• Notably, MDMA-assisted therapy has shown remarkable success in treating PTSD, with approval by the US FDA anticipated soon. 
  • Psilocybin, the active ingredient in magic mushrooms, is being explored as a potential treatment for depression and substance use disorders (alcohol and tobacco). 
  • Ketamine and Ibogaine have already been approved for hard-to-treat depression in some jurisdictions.  

Navigating the Treatment Landscape 

When considering the therapeutic use of psychedelics, it’s essential to differentiate between recreational and therapeutic contexts: 

  • Psychedelic-assisted therapy involves guided sessions with trained professionals, emphasizing intentionality, preparation, and post-session integration. 
  • Safety remains paramount, with controlled environments and support systems in place to mitigate potential risks. 

Addressing Concerns 

While psychedelics offer significant therapeutic potential, it’s crucial to acknowledge potential risks and limitations. Individuals with a family history of psychosis should exercise caution, as psychedelics may exacerbate underlying mental health conditions.

Microdosing, a practice involving the consumption of small, sub-perceptual doses, remains a topic of ongoing research, with mixed evidence regarding its therapeutic benefits.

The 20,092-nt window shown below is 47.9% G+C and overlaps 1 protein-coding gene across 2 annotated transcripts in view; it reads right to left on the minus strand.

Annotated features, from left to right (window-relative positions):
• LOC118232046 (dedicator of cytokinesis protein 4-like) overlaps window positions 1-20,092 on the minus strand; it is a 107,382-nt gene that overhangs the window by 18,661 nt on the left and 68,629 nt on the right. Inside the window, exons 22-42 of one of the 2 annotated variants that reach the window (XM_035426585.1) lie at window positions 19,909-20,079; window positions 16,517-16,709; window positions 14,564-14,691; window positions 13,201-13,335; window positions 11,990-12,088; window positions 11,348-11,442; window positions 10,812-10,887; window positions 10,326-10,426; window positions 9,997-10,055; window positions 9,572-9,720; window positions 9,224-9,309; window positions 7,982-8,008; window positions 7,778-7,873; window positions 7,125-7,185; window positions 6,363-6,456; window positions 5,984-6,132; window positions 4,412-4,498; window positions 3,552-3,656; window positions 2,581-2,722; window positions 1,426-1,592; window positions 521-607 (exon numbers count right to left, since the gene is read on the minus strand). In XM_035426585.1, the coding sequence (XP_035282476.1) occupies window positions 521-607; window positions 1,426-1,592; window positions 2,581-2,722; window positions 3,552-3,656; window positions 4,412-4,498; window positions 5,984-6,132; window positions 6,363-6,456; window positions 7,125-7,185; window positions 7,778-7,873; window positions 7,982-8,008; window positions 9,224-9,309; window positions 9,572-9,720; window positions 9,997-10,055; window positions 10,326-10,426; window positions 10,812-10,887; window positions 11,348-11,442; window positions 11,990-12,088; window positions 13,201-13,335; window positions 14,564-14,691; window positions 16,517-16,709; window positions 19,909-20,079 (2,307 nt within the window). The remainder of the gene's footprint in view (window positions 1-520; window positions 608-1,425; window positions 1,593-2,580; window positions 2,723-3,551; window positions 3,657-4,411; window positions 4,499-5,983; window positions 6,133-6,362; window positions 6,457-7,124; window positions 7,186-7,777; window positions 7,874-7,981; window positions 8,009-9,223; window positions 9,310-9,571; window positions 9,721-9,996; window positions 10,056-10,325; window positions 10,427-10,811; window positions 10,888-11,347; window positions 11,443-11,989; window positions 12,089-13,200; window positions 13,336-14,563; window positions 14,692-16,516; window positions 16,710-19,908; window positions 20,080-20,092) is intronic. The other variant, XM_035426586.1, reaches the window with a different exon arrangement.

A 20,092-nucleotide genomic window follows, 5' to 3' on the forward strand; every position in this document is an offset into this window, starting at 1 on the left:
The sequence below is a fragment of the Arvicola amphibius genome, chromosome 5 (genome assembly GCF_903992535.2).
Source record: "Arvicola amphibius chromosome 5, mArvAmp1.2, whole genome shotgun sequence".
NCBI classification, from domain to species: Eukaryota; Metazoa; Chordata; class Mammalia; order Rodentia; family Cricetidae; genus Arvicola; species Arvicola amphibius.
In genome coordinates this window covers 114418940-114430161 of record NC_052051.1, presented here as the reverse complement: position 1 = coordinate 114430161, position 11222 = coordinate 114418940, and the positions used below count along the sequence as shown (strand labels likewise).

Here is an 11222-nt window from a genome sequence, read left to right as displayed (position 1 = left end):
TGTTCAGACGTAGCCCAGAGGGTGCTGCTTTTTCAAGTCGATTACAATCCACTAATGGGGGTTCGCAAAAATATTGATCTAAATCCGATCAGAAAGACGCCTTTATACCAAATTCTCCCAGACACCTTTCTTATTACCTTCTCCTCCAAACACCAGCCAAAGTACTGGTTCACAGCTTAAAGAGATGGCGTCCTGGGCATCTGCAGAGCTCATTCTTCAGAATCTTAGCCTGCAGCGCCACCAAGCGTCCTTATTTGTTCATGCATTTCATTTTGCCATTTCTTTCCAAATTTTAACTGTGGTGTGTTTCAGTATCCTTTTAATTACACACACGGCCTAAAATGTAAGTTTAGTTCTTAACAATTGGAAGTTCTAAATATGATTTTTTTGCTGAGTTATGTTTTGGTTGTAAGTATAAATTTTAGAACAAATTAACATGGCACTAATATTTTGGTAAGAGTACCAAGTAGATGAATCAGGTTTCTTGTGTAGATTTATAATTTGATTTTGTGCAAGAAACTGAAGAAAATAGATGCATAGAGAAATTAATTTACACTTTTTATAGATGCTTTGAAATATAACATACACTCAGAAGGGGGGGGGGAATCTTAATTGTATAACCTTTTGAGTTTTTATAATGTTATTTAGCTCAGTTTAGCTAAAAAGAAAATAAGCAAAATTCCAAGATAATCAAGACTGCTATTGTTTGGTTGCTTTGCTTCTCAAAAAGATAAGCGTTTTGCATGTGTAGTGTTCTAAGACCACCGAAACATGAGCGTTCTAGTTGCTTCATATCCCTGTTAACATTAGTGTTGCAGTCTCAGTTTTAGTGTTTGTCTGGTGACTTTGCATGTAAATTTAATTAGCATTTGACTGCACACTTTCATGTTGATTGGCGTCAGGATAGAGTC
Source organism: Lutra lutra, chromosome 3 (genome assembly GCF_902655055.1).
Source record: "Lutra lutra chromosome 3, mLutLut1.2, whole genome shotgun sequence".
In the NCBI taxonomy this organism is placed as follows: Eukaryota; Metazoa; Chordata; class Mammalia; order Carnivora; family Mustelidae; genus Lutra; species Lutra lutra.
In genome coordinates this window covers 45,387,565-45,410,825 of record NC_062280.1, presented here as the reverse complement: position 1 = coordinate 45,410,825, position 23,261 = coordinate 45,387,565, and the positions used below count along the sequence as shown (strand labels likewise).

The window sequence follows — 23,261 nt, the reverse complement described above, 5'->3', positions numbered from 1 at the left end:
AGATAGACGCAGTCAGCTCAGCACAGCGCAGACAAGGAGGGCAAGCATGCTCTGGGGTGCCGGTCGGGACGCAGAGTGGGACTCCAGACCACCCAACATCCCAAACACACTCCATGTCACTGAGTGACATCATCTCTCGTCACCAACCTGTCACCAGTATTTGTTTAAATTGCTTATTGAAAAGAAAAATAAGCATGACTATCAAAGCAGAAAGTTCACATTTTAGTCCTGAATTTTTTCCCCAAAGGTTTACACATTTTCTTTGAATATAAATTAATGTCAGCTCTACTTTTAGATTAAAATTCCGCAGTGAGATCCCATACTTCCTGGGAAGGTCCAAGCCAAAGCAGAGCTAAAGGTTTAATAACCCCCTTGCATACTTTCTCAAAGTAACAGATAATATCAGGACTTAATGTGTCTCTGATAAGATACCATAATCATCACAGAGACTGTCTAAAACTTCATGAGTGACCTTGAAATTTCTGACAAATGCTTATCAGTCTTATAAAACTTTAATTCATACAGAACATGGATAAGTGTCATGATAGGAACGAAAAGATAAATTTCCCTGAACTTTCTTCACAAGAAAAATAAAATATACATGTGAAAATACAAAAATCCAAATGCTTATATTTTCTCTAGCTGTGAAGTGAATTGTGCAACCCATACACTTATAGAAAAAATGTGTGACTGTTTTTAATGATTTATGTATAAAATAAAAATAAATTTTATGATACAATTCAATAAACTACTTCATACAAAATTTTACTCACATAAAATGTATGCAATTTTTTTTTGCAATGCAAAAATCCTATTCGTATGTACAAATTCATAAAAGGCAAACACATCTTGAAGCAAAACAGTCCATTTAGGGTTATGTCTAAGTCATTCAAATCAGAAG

As we navigate the complexities of mental health and substance use, psychedelic-assisted therapy offers a beacon of hope, illuminating new pathways to healing and transformation. Through rigorous research, responsible practices, and compassionate care, we can harness the healing power of psychedelic-assisted therapy to create a brighter, more expansive future for all. 

While psychedelic-assisted therapy shows very promising results, the research is currently limited to a small set of conditions and populations. As with any type of treatment, it is not going to be effective for everyone. It is helpful (and sometimes extremely helpful) for some people with the help of trained professionals who value and respect this medicine. 

Psychedelics are not currently legal in most jurisdictions and ALAViDA does not endorse obtaining psychedelic-assisted therapy without a medical practitioner, a trained guide, or within a research study context. If you’d like to find out more about how we can help you with Substance Use, please click on the ALAViDA TRAiL to find out more. 


About the author: 

Dr. Terri-Lynn Mackay, C.Psych, is the Mental Health Director of ALAViDA Substance Use, a product of LifeSpeak Inc. She leads a care team who provides members with compassionate, non-judgmental, evidence-based care. In her previous roles, Dr. Mackay served as the Director of Operations for the Canadian mental health pandemic response, the Associate Director of Counselling Services at the University of British Columbia, an Associate Professor at the University of Nevada, Las Vegas, and the Provincial Director of Innovation and Partnerships for the Canadian Mental Health Association. Dr. Mackay holds a PhD in Clinical Psychology and a master’s degree in behavioral Neuroscience.